Still plenty to look forward to for state’s sports fans – and businesses

Commentary

Last updated on July 3rd, 2019 at 07:13 pm

I am still in a funk about the Green Bay Packers’ loss in the NFC Championship game. The team had a great run and overcame a ton of adversity. But it’s always tough to get so close to the Super Bowl, only to be denied.

I can only imagine how Wisconsin sports bar owners and Packers apparel vendors feel.

Despite that disappointment, Wisconsin sports fans – and area businesses – have a lot to look forward to later this year. The region will host two major national sporting events.

The NCAA Division I Men’s Basketball Championship is coming to Milwaukee again in March. The tournament provides a great boost to Milwaukee hotels at what is normally a slow time of the year. Area hotels normally do great in the warm weather months, but have much lower occupancy rates while the weather is cold.

I would love to see my Wisconsin Badgers return to the BMO Harris Bradley Center, where they started their Final Four run in 2014. But downtown businesses would probably be better off if teams with large, passionate fan bases (such as the University of Kentucky) traveled here and spent their money at hotels and restaurants. Many local fans will just go home after the game, making less of an economic impact.

This will be the fourth time Marquette University and the Bradley Center have hosted the NCAA tournament since 2004, which has been great for Milwaukee. Hopefully, the tournament continues to return on a regular basis at the new arena. You would think so. The planned “live block” could be a great pre-game and post-game setting during the tournament.

An even bigger event will come to the area this summer. The U.S. Open will be played at Erin Hills in Washington County from Jun 15 to 18. It will be the first time the event, perhaps the biggest of the professional golf majors, is played in Wisconsin.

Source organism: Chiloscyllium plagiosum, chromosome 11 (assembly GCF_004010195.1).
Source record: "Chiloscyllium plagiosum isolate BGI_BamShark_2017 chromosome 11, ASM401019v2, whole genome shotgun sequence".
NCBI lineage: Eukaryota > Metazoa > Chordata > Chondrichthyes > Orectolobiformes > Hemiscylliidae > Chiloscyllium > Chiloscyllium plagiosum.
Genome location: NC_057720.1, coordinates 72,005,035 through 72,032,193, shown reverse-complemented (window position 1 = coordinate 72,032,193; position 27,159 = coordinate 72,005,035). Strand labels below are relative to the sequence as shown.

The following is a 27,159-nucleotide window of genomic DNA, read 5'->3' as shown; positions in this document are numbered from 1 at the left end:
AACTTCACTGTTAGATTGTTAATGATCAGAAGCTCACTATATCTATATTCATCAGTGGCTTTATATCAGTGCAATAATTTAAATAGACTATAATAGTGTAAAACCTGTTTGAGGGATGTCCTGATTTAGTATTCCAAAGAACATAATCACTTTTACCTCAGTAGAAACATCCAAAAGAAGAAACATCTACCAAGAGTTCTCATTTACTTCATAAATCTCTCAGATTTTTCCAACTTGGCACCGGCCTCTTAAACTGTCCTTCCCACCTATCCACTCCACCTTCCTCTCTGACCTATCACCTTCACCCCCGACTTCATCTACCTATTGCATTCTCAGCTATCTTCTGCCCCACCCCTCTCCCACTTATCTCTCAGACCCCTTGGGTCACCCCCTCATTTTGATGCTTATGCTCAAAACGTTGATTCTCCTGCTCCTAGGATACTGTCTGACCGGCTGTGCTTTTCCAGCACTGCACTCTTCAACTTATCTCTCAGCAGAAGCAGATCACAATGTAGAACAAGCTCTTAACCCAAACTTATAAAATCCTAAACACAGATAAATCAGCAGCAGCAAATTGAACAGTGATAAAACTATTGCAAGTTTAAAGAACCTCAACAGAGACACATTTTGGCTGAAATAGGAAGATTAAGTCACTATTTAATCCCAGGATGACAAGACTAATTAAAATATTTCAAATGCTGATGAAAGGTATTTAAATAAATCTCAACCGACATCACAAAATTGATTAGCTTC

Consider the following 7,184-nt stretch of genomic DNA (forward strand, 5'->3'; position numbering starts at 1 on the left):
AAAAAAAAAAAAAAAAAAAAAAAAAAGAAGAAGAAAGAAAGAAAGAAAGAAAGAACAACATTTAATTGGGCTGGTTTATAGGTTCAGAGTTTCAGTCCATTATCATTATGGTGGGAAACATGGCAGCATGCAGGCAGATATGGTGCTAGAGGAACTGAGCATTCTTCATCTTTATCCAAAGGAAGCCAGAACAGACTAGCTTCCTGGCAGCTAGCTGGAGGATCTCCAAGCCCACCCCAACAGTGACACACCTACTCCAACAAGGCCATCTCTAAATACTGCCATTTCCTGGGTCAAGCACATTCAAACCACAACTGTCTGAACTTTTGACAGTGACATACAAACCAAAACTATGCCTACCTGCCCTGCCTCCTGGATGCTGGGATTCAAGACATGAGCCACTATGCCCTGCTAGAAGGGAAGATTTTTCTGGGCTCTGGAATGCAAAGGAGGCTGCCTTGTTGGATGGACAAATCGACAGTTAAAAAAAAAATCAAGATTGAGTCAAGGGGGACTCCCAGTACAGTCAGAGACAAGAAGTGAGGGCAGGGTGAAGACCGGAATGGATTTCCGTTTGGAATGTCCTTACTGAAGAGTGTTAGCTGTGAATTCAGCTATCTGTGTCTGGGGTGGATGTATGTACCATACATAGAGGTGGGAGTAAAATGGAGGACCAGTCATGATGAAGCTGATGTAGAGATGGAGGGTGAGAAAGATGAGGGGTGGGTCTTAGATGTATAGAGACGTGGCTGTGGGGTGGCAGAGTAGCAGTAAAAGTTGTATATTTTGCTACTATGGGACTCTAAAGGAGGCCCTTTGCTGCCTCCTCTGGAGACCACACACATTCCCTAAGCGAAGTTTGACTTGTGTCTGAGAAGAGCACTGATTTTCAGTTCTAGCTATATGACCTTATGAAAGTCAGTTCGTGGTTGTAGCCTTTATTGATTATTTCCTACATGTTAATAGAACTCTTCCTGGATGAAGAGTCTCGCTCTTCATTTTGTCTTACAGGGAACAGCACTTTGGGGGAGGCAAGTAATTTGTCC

Since the late ’90s, Kohler Co. has hosted the PGA Championship and the U.S. Women’s Open several times at its Whistling Straits and Blackwolf Run golf courses. Those events brought thousands of visitors to Sheboygan County and invaluable international exposure for the area and those golf courses, considered some of the best in the nation.

Now it’s Erin Hills’ turn. The U.S. Open also will bring thousands to area hotels and restaurants, and will put the golf course and the Kettle Moraine area on the international map. The TV shots of Holy Hill as a backdrop to the course will be priceless.

Visit Milwaukee says the U.S. Open will have a $60 million economic impact on the Milwaukee area, and the United States Golf Association says the economic impact on southeastern Wisconsin will be $125 million. That’s huge, obviously.

The exposure from these tournaments has done wonders for the reputation of the Kohler Co. golf courses and Erin Hills. Wisconsin is surprisingly becoming a major destination for world-class golf. Just wait. The much-anticipated opening of Sand Valley Golf Resort in May near Nekoosa will provide yet another big-time golf attraction for the state.

Now if only I could fix my lousy swing.

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Andrew is the editor of BizTimes Milwaukee. He joined BizTimes in 2003, serving as managing editor and real estate reporter for 11 years. A University of Wisconsin-Madison graduate, he is a lifelong resident of the state. He lives in Muskego with his wife, Seng, their son, Zach, and their dog, Hokey. He is an avid sports fan and is a member of the Muskego Athletic Association board of directors.

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